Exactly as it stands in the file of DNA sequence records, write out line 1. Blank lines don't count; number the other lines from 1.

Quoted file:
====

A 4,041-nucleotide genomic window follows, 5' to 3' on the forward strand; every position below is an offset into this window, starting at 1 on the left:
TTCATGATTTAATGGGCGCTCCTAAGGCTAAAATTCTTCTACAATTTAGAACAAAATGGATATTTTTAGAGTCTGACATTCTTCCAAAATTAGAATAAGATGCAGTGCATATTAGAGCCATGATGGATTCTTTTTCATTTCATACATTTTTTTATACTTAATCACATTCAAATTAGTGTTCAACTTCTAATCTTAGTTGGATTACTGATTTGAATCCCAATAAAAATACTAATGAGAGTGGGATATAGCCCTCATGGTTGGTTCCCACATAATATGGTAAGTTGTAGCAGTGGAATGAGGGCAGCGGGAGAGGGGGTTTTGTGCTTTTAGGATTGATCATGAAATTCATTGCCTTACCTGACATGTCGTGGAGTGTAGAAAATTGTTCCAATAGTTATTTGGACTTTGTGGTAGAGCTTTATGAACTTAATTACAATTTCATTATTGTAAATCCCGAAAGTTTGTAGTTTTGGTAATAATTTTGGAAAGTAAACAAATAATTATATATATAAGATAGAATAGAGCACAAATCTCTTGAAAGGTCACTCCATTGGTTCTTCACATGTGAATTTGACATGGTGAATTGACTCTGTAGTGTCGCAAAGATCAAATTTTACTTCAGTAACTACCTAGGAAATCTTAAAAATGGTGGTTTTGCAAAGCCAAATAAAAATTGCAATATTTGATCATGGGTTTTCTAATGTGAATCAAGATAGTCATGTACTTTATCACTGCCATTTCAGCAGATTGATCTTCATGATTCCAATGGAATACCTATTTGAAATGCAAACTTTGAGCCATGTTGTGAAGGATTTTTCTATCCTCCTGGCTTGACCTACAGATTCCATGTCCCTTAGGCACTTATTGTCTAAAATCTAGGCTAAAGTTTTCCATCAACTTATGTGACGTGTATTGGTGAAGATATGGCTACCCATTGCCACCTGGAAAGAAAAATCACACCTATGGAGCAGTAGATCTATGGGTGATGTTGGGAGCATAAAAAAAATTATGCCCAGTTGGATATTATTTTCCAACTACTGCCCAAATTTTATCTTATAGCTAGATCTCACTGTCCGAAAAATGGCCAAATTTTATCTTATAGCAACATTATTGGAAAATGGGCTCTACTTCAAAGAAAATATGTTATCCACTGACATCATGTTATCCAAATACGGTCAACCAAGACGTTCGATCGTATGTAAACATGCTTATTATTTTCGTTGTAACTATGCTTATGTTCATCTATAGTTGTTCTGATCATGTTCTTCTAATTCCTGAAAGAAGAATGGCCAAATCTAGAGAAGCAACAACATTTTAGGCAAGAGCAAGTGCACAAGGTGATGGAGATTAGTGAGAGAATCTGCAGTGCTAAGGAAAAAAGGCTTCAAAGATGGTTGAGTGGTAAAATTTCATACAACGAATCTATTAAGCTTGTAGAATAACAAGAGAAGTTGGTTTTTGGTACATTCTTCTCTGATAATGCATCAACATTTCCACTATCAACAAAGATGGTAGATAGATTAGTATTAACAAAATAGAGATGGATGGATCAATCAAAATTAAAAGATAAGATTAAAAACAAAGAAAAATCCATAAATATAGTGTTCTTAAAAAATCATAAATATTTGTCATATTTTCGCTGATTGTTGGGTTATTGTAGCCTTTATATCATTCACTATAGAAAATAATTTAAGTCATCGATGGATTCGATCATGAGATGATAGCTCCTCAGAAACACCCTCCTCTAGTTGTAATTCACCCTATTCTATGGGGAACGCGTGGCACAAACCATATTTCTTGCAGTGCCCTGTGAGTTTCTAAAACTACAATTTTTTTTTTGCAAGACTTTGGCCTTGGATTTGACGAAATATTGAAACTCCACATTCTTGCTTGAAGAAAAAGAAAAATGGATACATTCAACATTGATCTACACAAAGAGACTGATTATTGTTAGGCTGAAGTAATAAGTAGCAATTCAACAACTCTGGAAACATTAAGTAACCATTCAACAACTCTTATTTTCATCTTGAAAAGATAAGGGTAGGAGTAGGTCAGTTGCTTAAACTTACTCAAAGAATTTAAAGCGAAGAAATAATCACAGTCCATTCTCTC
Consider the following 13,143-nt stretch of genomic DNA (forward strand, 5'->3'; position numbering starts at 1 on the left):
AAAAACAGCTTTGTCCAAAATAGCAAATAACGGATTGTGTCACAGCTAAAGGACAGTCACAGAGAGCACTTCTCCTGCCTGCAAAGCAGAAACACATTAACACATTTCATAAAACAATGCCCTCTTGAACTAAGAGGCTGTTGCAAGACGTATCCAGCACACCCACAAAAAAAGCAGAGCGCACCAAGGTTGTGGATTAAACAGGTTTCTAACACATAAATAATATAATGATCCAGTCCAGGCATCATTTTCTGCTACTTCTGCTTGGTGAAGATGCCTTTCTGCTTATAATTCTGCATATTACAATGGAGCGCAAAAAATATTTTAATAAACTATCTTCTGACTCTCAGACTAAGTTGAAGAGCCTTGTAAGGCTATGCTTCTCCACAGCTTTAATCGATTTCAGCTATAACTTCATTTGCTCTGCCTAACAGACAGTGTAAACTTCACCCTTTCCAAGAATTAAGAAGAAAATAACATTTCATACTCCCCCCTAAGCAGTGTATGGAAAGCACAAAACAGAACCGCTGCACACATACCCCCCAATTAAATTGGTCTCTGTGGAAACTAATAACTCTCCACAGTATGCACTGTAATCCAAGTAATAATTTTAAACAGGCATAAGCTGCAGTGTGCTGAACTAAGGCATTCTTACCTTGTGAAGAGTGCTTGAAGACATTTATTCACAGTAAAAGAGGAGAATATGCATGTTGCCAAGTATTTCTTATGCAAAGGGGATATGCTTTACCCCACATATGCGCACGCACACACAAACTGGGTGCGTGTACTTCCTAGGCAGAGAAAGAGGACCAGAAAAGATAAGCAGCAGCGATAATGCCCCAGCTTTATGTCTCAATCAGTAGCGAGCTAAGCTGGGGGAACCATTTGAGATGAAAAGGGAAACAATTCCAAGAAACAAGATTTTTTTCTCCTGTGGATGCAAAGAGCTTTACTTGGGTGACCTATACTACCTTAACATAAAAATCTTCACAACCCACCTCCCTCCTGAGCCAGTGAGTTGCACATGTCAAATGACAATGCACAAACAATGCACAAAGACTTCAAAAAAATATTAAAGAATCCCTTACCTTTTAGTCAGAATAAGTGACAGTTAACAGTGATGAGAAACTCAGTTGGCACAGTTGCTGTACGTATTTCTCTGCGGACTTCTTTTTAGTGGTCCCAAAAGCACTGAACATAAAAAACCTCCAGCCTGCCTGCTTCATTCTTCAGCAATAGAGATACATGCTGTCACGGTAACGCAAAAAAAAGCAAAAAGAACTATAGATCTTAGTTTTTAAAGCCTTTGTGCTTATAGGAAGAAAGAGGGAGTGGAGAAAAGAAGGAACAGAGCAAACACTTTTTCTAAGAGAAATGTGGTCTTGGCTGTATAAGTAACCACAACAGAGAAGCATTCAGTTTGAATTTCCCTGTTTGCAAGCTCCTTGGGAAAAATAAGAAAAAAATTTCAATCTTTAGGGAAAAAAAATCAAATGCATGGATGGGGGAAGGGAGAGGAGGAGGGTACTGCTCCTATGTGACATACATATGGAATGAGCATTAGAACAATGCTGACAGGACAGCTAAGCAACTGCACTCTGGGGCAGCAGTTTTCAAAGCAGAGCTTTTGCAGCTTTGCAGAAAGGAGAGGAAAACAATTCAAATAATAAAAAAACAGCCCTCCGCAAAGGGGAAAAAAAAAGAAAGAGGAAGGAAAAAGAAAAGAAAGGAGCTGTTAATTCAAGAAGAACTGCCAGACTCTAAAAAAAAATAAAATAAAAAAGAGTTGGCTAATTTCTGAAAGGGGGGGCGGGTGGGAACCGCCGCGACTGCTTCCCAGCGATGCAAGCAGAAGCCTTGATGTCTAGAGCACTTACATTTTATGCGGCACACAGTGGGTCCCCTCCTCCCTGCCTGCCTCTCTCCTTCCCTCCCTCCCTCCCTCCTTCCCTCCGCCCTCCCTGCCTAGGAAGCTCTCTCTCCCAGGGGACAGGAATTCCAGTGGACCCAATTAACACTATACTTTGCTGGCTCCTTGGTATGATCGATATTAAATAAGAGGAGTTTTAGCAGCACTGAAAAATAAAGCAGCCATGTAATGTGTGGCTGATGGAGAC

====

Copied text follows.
A 4,041-nucleotide genomic window follows, 5' to 3' on the forward strand; every position below is an offset into this window, starting at 1 on the left: